I really don’t like to let go of Christmas through these winter days. I leave some of my “seasonal” décor in place through to Lent. Lately I have been thinking about nativity sets. They come in all shapes and sizes!
I have a small set of nativity figures that are resin Bearington Bears dressed as the Holy Family, the shepherds, the angels, the magi (or wise men) and all the animals. They remind me of the many Christmas pageants I have participated in as a child and youth, the pageants our children were a part of, as well as the many Christmas Eve pageants I celebrated with children and youth in previous pastoral charges as their minister of Faith Formation and Care.
I have another crèche at home. It is the Willow Tree figures. They look like carved wood and have no real facial features. Some people do not like them for that reason. But as I looked at the many possible crèches there are I became rather fascinated with the lack of facial expression and how so much is conveyed through the suggestion of the whole body. I could see the openness and encompassing character of the figures drawing me further into reflection. It was like you could see the face of Christ in each and each being the face of Christ to the other. Just as we ourselves are called to be.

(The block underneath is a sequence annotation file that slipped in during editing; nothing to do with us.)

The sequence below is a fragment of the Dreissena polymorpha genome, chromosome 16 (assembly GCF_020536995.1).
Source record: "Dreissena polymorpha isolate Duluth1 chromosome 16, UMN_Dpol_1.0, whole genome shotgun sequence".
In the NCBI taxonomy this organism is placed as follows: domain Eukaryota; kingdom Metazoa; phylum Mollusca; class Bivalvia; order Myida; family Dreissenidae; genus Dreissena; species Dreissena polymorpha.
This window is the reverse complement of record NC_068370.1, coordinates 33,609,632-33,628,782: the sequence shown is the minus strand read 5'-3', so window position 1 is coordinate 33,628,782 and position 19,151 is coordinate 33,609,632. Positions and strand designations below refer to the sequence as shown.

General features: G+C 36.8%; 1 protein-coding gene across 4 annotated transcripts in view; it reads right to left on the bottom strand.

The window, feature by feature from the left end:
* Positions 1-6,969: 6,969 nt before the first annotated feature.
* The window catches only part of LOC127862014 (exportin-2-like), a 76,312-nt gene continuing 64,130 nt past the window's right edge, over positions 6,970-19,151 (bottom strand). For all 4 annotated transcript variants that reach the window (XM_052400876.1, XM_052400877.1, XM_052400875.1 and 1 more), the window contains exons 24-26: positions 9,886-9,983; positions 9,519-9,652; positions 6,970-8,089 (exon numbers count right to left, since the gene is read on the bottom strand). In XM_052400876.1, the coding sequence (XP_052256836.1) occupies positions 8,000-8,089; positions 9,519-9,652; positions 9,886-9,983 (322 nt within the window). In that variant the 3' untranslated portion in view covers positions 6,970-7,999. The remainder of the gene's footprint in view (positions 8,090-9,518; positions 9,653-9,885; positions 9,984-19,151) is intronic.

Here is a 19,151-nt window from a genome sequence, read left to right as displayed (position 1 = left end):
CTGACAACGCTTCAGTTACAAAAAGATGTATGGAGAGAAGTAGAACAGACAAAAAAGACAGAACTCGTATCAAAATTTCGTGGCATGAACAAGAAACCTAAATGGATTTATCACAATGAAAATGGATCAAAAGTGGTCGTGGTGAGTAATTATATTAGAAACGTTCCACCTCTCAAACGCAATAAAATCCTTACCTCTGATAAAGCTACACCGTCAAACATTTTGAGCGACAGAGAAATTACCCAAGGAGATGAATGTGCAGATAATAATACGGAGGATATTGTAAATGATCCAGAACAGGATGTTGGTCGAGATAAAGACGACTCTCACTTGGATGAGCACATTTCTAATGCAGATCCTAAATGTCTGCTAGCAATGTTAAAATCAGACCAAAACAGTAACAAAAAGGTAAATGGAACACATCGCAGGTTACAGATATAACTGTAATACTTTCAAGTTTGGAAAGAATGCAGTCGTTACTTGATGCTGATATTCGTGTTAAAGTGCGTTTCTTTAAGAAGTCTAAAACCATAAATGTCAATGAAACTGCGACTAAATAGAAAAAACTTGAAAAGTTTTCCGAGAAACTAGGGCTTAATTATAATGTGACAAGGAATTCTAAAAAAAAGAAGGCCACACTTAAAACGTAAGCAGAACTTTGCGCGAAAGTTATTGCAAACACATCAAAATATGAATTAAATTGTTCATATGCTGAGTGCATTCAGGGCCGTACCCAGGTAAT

A few years ago I was blessed to attend a quilt show at the Ivan Pastoral Charge as they celebrated their 150th anniversary. As part of the celebration they had organized a display of nativity sets as well as the over 300 quilts and provided a delicious lunch. I really wish I had taken pictures of the 85 different nativity sets that were on display. They ranged in type from the very traditional to the very whimsical. It reminded me of the many ways that we come together to celebrate and offer our gratitude for the grace and love gifted to us through the birth of Jesus. I couldn’t help but think of quiet carol and lesson services and joy filled children’s pageants, Christmas Eve communions, (that now include shortbread – thanks to the Littlewood and St. Andrews – Westminster folks!) and carolling parties. I was reminded of all the activities that fill our calendars and keep our lives busy.
I think that the crèches help me to remember that the season of preparation in Advent and the season of celebration at Christmas are about the abundant love and grace of God. And that after our Christmas season has ended the message remains and continues. For as the Gospel of John tells us “for God so loved the world, that God gave his only son Jesus” and that “the word became flesh and dwelt among us”. For this gift of grace, we respond in love and acceptance. The crèche serves as a visual reminder of that very real and physical, spiritual and emotional gift that calls us to follow the Way and to be the very people that we were created to be. So … my Willow Tree crèche remains in place on my dining room buffet.
May peace, hope, joy and love be with you! Rev. Wendy